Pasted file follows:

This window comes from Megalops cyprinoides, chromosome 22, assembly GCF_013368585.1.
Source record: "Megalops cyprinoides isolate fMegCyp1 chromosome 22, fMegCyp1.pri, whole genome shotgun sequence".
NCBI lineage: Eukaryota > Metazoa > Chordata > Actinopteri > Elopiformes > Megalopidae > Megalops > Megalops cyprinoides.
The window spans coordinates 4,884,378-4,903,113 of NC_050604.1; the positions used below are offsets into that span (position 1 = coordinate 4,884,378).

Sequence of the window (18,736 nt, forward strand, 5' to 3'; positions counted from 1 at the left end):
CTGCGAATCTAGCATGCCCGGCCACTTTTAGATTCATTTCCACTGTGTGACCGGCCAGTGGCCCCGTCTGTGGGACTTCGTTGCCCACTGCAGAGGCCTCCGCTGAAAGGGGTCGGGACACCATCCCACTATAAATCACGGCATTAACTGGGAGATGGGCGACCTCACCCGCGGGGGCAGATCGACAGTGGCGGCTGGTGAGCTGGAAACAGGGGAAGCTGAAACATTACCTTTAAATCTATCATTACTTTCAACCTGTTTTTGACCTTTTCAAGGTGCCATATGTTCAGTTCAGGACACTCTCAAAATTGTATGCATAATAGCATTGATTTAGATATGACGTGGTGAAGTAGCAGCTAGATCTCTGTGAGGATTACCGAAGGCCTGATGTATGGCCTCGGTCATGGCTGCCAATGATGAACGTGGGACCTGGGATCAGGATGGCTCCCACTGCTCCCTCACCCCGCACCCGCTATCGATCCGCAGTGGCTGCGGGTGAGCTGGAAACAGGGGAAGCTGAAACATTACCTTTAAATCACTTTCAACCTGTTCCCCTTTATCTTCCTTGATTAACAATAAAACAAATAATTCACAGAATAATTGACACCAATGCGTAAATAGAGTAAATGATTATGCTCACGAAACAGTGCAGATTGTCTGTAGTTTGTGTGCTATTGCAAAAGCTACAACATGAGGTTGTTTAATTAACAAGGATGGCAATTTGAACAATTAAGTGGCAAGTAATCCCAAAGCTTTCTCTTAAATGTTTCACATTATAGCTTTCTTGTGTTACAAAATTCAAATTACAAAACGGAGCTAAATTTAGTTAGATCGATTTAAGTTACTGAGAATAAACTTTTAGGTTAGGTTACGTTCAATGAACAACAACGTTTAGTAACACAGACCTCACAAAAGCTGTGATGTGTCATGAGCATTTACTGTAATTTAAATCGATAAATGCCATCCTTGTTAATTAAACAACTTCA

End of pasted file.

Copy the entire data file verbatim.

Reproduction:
This window comes from Megalops cyprinoides, chromosome 22, assembly GCF_013368585.1.
Source record: "Megalops cyprinoides isolate fMegCyp1 chromosome 22, fMegCyp1.pri, whole genome shotgun sequence".
NCBI lineage: Eukaryota > Metazoa > Chordata > Actinopteri > Elopiformes > Megalopidae > Megalops > Megalops cyprinoides.
The window spans coordinates 4,884,378-4,903,113 of NC_050604.1; the positions used below are offsets into that span (position 1 = coordinate 4,884,378).

Sequence of the window (18,736 nt, forward strand, 5' to 3'; positions counted from 1 at the left end):
CTGCGAATCTAGCATGCCCGGCCACTTTTAGATTCATTTCCACTGTGTGACCGGCCAGTGGCCCCGTCTGTGGGACTTCGTTGCCCACTGCAGAGGCCTCCGCTGAAAGGGGTCGGGACACCATCCCACTATAAATCACGGCATTAACTGGGAGATGGGCGACCTCACCCGCGGGGGCAGATCGACAGTGGCGGCTGGTGAGCTGGAAACAGGGGAAGCTGAAACATTACCTTTAAATCTATCATTACTTTCAACCTGTTTTTGACCTTTTCAAGGTGCCATATGTTCAGTTCAGGACACTCTCAAAATTGTATGCATAATAGCATTGATTTAGATATGACGTGGTGAAGTAGCAGCTAGATCTCTGTGAGGATTACCGAAGGCCTGATGTATGGCCTCGGTCATGGCTGCCAATGATGAACGTGGGACCTGGGATCAGGATGGCTCCCACTGCTCCCTCACCCCGCACCCGCTATCGATCCGCAGTGGCTGCGGGTGAGCTGGAAACAGGGGAAGCTGAAACATTACCTTTAAATCACTTTCAACCTGTTCCCCTTTATCTTCCTTGATTAACAATAAAACAAATAATTCACAGAATAATTGACACCAATGCGTAAATAGAGTAAATGATTATGCTCACGAAACAGTGCAGATTGTCTGTAGTTTGTGTGCTATTGCAAAAGCTACAACATGAGGTTGTTTAATTAACAAGGATGGCAATTTGAACAATTAAGTGGCAAGTAATCCCAAAGCTTTCTCTTAAATGTTTCACATTATAGCTTTCTTGTGTTACAAAATTCAAATTACAAAACGGAGCTAAATTTAGTTAGATCGATTTAAGTTACTGAGAATAAACTTTTAGGTTAGGTTACGTTCAATGAACAACAACGTTTAGTAACACAGACCTCACAAAAGCTGTGATGTGTCATGAGCATTTACTGTAATTTAAATCGATAAATGCCATCCTTGTTAATTAAACAACTTCA